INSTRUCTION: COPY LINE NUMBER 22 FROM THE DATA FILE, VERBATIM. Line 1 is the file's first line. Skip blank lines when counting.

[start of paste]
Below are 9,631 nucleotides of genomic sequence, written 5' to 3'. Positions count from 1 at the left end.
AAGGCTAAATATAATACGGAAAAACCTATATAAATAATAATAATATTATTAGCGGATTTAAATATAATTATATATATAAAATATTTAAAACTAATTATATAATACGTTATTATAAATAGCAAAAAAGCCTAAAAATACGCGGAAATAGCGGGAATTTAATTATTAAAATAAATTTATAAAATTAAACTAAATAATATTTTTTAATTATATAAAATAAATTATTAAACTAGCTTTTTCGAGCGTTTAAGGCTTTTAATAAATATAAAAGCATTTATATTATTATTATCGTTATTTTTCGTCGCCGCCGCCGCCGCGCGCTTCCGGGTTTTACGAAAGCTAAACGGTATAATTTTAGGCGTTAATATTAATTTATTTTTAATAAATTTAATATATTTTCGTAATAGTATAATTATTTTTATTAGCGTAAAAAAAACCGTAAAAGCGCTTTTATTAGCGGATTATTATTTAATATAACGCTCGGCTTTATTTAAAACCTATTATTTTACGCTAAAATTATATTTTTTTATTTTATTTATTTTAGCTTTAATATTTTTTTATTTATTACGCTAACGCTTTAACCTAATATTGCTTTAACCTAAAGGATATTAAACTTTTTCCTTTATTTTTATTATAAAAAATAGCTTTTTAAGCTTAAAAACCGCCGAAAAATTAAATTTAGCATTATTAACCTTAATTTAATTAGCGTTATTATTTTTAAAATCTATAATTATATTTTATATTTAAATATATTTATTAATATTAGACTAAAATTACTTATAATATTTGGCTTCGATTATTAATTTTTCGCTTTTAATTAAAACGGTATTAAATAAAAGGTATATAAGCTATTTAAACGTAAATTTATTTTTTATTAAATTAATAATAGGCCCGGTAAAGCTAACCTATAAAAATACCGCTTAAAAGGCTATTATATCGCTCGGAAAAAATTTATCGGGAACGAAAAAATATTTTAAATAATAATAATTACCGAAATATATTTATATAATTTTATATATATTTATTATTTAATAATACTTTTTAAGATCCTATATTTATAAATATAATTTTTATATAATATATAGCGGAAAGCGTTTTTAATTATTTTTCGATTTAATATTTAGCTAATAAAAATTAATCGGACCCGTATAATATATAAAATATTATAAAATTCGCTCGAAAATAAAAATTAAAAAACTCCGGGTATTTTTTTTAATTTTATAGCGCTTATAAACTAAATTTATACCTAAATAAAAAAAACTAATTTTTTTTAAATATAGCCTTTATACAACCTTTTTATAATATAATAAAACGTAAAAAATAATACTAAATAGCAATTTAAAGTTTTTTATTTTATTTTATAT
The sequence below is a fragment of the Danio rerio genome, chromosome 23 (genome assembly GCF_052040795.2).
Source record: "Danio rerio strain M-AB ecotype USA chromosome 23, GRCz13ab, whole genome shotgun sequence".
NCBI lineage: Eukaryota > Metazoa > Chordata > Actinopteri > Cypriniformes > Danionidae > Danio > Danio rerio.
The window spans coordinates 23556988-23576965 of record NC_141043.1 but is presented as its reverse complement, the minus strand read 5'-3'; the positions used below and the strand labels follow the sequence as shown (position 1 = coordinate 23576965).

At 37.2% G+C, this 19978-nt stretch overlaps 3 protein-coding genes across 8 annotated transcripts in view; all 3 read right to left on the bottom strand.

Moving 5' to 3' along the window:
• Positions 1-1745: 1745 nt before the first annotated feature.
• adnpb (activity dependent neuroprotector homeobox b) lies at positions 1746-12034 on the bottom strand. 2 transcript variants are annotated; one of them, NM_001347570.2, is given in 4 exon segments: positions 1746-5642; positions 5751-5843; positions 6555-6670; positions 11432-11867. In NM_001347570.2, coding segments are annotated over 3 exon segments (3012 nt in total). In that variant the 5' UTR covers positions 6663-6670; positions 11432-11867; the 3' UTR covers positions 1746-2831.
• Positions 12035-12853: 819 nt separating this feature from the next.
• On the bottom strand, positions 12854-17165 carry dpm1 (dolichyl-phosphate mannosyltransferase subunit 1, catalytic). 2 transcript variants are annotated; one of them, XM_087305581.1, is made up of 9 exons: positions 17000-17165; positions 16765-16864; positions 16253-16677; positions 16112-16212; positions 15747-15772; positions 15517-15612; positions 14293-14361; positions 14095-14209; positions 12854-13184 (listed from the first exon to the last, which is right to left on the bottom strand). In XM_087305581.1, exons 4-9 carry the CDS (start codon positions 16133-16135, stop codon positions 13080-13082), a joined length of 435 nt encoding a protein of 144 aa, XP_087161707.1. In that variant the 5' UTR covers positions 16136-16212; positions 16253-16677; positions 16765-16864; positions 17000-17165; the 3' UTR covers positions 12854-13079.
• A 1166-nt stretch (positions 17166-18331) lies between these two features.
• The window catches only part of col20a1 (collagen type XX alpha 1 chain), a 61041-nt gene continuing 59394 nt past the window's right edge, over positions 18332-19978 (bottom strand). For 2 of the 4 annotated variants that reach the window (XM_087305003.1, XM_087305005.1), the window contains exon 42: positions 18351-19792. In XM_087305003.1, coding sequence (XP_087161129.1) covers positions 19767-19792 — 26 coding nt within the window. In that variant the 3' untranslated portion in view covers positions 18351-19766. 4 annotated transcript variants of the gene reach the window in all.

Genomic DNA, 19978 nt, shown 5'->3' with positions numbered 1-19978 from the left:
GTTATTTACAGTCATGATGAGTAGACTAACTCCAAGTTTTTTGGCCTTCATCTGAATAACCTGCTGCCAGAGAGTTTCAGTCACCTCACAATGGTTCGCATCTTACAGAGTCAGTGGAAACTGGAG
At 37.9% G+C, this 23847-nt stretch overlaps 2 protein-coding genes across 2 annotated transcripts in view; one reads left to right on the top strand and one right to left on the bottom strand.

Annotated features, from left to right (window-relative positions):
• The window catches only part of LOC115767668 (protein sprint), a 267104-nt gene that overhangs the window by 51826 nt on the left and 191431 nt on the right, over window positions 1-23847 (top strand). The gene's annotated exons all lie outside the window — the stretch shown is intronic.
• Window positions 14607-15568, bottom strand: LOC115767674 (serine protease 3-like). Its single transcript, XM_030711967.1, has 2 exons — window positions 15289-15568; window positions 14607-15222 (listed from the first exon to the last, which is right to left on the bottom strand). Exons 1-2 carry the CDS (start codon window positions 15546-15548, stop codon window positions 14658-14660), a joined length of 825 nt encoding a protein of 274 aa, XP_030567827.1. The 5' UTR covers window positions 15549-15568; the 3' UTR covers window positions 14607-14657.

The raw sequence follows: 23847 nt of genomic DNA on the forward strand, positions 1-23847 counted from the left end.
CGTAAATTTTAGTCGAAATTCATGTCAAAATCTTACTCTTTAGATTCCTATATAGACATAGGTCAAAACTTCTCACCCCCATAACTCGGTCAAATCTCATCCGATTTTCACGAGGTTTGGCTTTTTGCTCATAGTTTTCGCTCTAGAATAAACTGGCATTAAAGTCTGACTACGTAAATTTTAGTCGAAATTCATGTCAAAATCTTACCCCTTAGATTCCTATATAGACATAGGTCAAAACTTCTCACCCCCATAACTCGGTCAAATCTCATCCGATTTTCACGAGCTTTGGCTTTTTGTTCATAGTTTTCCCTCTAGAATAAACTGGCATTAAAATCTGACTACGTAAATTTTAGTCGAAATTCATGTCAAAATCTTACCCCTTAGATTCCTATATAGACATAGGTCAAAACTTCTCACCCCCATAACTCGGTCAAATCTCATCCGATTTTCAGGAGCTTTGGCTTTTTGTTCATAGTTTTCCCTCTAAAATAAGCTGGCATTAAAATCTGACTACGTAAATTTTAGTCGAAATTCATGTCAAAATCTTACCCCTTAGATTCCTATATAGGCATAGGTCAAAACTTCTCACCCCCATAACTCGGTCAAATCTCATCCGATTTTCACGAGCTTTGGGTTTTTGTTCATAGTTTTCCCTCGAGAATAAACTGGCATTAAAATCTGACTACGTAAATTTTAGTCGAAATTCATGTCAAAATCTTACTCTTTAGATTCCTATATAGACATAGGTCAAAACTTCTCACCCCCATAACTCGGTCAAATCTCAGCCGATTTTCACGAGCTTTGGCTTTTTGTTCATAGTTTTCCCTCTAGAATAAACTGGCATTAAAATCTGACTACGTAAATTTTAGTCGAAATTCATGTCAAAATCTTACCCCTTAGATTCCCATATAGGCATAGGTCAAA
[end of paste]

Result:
CGTAAATTTTAGTCGAAATTCATGTCAAAATCTTACTCTTTAGATTCCTATATAGACATAGGTCAAAACTTCTCACCCCCATAACTCGGTCAAATCTCATCCGATTTTCACGAGGTTTGGCTTTTTGCTCATAGTTTTCGCTCTAGAATAAACTGGCATTAAAGTCTGACTACGTAAATTTTAGTCGAAATTCATGTCAAAATCTTACCCCTTAGATTCCTATATAGACATAGGTCAAAACTTCTCACCCCCATAACTCGGTCAAATCTCATCCGATTTTCACGAGCTTTGGCTTTTTGTTCATAGTTTTCCCTCTAGAATAAACTGGCATTAAAATCTGACTACGTAAATTTTAGTCGAAATTCATGTCAAAATCTTACCCCTTAGATTCCTATATAGACATAGGTCAAAACTTCTCACCCCCATAACTCGGTCAAATCTCATCCGATTTTCAGGAGCTTTGGCTTTTTGTTCATAGTTTTCCCTCTAAAATAAGCTGGCATTAAAATCTGACTACGTAAATTTTAGTCGAAATTCATGTCAAAATCTTACCCCTTAGATTCCTATATAGGCATAGGTCAAAACTTCTCACCCCCATAACTCGGTCAAATCTCATCCGATTTTCACGAGCTTTGGGTTTTTGTTCATAGTTTTCCCTCGAGAATAAACTGGCATTAAAATCTGACTACGTAAATTTTAGTCGAAATTCATGTCAAAATCTTACTCTTTAGATTCCTATATAGACATAGGTCAAAACTTCTCACCCCCATAACTCGGTCAAATCTCAGCCGATTTTCACGAGCTTTGGCTTTTTGTTCATAGTTTTCCCTCTAGAATAAACTGGCATTAAAATCTGACTACGTAAATTTTAGTCGAAATTCATGTCAAAATCTTACCCCTTAGATTCCCATATAGGCATAGGTCAAA